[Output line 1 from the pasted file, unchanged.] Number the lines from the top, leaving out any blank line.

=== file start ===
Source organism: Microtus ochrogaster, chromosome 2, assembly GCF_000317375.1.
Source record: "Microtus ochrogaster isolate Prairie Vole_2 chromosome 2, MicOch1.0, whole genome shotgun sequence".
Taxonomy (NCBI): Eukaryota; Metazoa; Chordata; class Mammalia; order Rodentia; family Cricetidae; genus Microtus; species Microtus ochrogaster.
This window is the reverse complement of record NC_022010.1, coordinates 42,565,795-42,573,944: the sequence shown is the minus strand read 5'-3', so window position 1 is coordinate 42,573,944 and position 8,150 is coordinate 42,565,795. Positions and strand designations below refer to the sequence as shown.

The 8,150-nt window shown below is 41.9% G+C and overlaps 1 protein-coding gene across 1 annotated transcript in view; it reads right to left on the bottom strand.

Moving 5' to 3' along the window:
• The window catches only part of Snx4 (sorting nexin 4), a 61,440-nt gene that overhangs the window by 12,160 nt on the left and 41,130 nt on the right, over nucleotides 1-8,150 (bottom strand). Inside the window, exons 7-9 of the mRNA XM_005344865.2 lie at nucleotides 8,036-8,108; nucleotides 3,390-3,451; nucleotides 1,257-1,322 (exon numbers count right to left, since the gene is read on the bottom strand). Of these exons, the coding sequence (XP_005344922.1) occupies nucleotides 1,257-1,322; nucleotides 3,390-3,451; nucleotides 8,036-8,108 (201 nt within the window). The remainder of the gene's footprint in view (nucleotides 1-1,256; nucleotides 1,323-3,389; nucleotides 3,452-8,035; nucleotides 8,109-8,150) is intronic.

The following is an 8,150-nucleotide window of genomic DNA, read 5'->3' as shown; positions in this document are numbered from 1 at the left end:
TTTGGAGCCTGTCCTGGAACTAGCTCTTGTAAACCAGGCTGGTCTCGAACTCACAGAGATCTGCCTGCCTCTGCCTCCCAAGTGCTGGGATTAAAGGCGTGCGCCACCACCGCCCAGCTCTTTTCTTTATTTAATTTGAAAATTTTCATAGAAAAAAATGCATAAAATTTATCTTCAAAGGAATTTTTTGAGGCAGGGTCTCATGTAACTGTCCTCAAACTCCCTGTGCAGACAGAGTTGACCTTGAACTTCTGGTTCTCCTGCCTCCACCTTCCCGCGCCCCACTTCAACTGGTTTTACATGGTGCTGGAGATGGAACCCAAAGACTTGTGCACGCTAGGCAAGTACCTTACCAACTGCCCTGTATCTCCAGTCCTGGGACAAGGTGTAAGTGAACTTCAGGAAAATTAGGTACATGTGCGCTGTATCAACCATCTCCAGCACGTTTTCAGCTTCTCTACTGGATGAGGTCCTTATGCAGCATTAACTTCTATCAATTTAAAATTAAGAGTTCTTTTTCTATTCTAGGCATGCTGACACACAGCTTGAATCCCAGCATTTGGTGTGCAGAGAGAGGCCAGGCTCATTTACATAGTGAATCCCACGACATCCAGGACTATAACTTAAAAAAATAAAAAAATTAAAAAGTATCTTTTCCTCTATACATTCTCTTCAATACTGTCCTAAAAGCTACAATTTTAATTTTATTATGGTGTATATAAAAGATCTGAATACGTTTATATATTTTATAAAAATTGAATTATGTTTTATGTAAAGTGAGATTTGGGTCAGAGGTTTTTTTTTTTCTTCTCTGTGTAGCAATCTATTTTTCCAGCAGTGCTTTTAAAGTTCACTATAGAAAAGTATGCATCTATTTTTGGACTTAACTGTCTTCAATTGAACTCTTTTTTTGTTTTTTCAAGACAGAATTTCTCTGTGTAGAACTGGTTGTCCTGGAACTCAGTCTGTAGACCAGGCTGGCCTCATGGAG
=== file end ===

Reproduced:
Source organism: Microtus ochrogaster, chromosome 2, assembly GCF_000317375.1.